Although the District Court decree itself does not require a new hearing on the issue every year, it seems possible that the parties would end up in court litigating differences as to the amount of the bonus. The proceedings involving these parties over the past 2 years have been acrimonious, to say the least. It can only be hoped, but not necessarily expected, that the tenor of their *849 dealings with one another will change abruptly.
The child support provisions of a decree are always subject to modification if circumstances change sufficiently to merit a change in amount. Because of this, setting an amount certain for child support will not be harmful to the interests of either of the parties, or, more importantly, the interests of the children. The order, while stating a definite sum payable monthly, should take into account the fact of appellant's bonus although that amount may vary. We disapprove the use of this or a similar formula based on future income to establish the amount of child support.
In determining the amount of child support the status, situation, and character of the parties, and all attendant circumstances must be considered. The financial position of the husband as well as the estimated costs of support of the children must be noted. Connolly v. Connolly, 194 Neb. 241, 231 N.W.2d 337 (1975).
Appellant's current payment of $300 monthly for child support should be increased. His gross monthly salary in 1973 was $650. Not included in this amount are the rent and utilities received as part of his compensation. His gross bonus was $8,091, bringing his gross total yearly income to about $15,891 or $1,324.25 per month. Sharon nets about $240 monthly as a medical records clerk. Although appellant was directed by the decree to pay the debts of the parties, it appears that many of these debts have been adjusted or settled by appellant for less than the amount owed. The decree does not require appellant to provide medical insurance for the children. This is currently being paid for by the mother.
Mrs. Breiner's earnings do not begin to cover the costs of housing, clothing, feeding, and caring for four children. We do not believe $300 monthly set as child support is adequate, especially when the appellant's salary will, in all likelihood, exceed $15,000 yearly, barring a crop disaster.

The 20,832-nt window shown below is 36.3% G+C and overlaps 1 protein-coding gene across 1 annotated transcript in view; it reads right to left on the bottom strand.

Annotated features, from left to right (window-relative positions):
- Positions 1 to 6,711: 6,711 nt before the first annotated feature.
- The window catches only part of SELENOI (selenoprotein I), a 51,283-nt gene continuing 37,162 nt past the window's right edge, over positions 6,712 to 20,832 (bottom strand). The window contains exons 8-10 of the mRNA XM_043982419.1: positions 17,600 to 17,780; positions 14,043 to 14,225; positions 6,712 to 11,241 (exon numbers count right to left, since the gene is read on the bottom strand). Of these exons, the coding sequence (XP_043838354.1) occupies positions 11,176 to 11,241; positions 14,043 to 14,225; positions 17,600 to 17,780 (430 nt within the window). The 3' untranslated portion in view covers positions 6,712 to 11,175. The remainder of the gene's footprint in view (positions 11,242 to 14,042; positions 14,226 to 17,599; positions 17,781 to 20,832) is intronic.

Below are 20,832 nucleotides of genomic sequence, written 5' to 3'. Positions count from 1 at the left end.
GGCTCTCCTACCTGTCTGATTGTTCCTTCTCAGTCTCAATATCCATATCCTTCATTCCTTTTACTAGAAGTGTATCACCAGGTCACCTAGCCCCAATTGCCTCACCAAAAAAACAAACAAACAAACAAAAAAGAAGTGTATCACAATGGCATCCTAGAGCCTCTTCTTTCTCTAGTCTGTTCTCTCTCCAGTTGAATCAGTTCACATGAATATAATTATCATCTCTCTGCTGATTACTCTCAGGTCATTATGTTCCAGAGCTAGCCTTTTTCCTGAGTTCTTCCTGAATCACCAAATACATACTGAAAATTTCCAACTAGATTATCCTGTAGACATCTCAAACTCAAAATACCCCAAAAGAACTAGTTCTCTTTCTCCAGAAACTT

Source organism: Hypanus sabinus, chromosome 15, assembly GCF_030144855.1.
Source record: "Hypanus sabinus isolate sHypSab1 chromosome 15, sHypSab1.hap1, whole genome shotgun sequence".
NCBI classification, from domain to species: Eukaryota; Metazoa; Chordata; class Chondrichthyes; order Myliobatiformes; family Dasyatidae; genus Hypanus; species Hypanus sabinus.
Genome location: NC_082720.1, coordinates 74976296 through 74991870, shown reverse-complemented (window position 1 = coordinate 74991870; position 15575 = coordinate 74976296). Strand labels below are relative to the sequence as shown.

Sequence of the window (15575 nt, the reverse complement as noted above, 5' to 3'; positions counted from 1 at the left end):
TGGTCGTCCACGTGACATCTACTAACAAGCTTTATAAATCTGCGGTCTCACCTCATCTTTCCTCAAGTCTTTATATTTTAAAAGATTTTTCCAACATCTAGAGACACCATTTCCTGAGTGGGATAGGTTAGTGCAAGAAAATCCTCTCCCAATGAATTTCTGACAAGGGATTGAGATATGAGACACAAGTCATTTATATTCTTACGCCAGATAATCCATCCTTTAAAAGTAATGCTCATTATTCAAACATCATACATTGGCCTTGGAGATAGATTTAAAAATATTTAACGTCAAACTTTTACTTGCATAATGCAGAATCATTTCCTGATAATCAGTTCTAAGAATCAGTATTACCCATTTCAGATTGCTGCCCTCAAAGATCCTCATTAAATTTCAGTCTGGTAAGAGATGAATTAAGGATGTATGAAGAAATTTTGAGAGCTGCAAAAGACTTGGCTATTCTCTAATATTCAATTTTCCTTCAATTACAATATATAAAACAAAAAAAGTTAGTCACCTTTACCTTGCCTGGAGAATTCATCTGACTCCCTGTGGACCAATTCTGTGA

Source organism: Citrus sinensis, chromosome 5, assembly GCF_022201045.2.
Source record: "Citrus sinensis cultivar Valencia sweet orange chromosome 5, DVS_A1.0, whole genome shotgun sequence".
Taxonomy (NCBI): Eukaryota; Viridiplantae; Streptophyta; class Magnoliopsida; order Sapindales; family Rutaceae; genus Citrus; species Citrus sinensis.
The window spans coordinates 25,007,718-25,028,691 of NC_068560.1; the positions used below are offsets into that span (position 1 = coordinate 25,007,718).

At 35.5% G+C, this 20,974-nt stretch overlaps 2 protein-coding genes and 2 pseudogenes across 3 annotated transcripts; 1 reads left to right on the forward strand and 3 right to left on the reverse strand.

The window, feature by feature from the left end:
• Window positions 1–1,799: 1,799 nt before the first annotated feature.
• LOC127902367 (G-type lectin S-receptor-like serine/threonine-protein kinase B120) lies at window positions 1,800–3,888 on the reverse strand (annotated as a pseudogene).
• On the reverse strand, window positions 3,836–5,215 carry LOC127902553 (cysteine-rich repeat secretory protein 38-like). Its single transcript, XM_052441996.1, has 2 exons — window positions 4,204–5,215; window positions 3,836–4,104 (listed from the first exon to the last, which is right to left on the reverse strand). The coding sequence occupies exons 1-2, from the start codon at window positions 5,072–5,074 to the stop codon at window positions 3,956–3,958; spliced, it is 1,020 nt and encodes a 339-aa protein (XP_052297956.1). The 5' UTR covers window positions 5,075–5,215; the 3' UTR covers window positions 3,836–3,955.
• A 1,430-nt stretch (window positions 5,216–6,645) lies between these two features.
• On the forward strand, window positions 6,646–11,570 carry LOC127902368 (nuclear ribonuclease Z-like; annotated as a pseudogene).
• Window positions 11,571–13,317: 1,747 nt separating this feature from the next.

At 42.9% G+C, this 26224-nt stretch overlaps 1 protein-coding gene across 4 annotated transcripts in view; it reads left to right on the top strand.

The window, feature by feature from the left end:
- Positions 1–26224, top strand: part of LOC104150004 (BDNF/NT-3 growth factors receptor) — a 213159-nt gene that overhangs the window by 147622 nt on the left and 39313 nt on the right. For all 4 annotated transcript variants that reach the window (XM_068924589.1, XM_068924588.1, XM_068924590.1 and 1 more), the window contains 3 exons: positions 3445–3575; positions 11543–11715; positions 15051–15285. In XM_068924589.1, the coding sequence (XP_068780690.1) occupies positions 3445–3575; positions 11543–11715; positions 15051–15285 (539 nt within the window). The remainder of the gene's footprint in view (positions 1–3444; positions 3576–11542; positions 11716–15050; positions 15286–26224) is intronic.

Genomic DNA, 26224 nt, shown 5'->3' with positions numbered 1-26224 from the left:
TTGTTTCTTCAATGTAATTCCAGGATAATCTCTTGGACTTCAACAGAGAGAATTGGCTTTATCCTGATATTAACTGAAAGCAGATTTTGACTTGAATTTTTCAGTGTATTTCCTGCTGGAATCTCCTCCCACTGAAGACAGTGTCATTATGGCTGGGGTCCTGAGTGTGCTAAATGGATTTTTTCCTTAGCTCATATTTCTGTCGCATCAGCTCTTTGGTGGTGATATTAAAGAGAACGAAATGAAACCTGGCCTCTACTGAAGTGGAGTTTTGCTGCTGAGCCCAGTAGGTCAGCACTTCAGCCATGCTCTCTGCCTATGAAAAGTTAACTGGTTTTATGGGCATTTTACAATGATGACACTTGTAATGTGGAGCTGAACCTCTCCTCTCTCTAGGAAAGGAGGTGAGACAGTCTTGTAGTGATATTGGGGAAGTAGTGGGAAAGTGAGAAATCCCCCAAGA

We conclude, therefore, that the court's order of October 29, 1974, modifying the decree in this case dated July 18, 1973, must itself be modified. Appellant is hereby directed to pay an additional $150 per month, or a total of $450 per month, as child support for the four children, commencing June 1, 1973, and monthly thereafter until each of said minor children becomes of age, self-supporting, or married. Appellant, is, of course, to be given credit for all child support payments made under the terms of the decree and order of modification. All other references in the order of October 29, 1974, relating to the payment of child support, or to the computation of the amount of child support by considering future bonuses or other future income are deleted. Likewise, the award of the court in the foregoing order of $1,050 additional child support for the period June 1 to December 1, 1973, is also deleted. This modification shall not, however, be construed to preclude future applications for modification of child support because of a change in the circumstances of the parties, as provided by law.
In all other respects, the order of October 29, 1974, is affirmed.
Affirmed as modified.